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THE BFG: 4 STARS. “Spielberg infuses a sense of wonder in every frame.”

Screen Shot 2016-06-28 at 11.39.24 AM“The BFG,” new kid’s film from Steven Spielberg and based on a much-loved book by Roald Dahl, has so little to do with today’s kids entertainment it feels as though it’s a relic from another time, a singular holdover from a day before Minions gurgled and everything was awesome.

The story begins at a London orphanage. Insomniac Sophie (Ruby Barnhill) is a preteen urchin awake at 3 AM when she hears a noise in the street. Rather than stay safe in her bed the youngster breaks her three rules. “Never get out of the bed. Never go to the window. Never look behind the curtain.” Looking out into the street she locks eyes with a giant (Mark Rylance), a taller-than-tall man with a shock of white hair and hands the size of bulldozer scoops.

Realizing he has been seen, he grabs the girl, taking her back to Giant Country before she can tell anyone about his existence. “There’d be a great rumpus dumpus,” he says, “if you went on the tele-tele bunkum box and the radio squeakers.” Sophie soon gets that he isn’t going to harm her, that he is The BFG, Big Friendly Giant. “You think because I’m a giant that I’m a man eating canny-bal?” Unfortunately in Giant Land the neighbours are less friendly. Goliaths with names like Butcherboy and Gizzardgulper have a taste for young humans, and it soon becomes BFG’s job to keep Sophie safe. When the threat becomes too great this odd couple asks the most powerful person in Britain for help.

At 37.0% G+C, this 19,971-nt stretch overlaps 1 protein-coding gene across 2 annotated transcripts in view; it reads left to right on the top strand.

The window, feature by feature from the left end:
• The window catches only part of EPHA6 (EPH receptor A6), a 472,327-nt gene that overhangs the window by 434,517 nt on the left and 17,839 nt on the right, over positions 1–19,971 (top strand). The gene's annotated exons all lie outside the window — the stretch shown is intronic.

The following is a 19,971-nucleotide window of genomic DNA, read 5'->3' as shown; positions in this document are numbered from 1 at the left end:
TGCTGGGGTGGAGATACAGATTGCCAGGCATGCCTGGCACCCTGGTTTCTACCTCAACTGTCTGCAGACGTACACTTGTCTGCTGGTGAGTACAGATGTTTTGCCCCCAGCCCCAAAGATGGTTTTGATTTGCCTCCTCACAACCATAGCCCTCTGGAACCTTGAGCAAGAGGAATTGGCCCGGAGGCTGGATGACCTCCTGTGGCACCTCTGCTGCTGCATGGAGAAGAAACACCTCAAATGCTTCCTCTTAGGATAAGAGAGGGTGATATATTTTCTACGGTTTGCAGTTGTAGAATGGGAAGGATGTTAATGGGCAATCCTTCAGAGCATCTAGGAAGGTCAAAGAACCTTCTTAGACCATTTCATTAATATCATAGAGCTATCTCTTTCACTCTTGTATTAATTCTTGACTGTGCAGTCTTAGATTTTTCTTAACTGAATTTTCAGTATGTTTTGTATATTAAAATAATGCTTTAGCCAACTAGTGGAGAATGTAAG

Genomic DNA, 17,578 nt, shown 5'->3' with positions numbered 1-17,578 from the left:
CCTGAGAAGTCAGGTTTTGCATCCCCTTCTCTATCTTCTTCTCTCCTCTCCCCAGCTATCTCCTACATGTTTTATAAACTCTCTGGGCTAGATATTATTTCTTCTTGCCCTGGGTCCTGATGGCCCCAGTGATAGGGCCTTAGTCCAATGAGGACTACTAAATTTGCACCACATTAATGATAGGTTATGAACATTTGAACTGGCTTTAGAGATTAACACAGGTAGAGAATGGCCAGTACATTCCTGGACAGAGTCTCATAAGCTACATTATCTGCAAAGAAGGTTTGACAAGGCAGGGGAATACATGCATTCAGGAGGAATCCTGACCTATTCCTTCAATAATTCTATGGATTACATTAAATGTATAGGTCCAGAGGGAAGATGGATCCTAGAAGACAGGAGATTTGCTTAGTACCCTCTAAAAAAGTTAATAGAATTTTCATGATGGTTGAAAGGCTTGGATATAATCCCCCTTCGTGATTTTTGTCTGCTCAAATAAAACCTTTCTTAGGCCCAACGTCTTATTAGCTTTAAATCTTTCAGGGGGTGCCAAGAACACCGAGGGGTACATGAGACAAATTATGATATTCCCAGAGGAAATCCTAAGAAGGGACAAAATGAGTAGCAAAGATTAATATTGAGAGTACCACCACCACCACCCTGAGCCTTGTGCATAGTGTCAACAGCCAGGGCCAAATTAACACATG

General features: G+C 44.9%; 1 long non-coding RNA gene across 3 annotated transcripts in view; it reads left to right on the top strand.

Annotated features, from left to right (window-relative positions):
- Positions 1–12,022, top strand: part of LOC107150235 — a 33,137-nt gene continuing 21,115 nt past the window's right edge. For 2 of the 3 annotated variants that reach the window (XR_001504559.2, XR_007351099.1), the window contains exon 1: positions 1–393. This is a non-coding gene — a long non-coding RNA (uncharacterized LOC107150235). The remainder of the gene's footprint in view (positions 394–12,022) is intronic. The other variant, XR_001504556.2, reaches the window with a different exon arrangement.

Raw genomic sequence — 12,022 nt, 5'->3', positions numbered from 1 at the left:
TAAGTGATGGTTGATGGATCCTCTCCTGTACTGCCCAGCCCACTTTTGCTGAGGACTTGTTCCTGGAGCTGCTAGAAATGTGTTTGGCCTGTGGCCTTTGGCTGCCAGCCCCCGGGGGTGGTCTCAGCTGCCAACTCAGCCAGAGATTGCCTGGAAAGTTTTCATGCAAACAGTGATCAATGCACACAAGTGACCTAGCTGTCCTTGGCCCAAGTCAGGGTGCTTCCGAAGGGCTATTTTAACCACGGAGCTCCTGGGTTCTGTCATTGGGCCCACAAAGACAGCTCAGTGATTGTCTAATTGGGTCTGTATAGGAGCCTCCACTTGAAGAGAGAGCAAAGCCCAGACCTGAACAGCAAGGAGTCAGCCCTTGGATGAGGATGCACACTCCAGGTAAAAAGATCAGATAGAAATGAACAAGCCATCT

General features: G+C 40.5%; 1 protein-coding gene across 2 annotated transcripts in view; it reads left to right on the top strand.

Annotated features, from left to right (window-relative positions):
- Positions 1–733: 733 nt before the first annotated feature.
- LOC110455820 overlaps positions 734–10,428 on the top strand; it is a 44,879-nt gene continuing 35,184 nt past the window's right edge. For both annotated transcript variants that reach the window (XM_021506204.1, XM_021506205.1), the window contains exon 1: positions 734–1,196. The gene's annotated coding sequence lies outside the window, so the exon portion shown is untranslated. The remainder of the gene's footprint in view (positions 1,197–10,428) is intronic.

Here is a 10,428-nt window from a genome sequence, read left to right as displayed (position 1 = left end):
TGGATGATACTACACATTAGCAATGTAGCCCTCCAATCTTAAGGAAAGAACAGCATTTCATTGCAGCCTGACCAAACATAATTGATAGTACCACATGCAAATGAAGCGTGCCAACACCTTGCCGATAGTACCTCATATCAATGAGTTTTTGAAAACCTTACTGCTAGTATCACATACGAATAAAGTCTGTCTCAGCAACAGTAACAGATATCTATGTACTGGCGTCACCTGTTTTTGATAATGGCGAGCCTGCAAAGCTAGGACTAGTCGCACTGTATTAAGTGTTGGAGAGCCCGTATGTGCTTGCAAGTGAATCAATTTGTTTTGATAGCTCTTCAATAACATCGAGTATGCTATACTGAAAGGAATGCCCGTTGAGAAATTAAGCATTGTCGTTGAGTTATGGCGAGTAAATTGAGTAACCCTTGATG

“The BFG” is a fantastical story that respects its audience. Spielberg understands not every second of the movie needs to be tweaked to a high, irritating squeal. Instead he immerses the audience in a new world, taking his time to set the scene and introduce the characters. Frenetic it is not. The director goes for a more classic approach, gently and methodically laying out the story. State of the art effects mix-and-mingle with old-fashioned storytelling to produce a beguilingly imaginative tale of friendship, family and flatulence. That’s right, like all great kid’s movies “The BFG” is a gas, including inventive and funny flatulence jokes.

Small children may find the film’s opening moments to be the stuff of bad dreams. The image of BFG’s giant hand coming through the window to snatch Sophie from her bed is memorable. It’s a timeless image of nightmarish terror, but may keep the kids awake at night.

The young’uns, however, will likely love The BFG’s unusual way of speaking. A Giant patois that sounds like Pig Latin filtered through Olde English, it’s addictive so expect the kids to be buckswashling and sqiubbling around the house for weeks to come. I’ve already introduced the term veggiterrible into my daily routine.

Rylance and Barnhill are an engaging pair—for much of the film they are onscreen alone—but the star of “The BFG” is Spielberg whose sense of wonder is infused in every frame.

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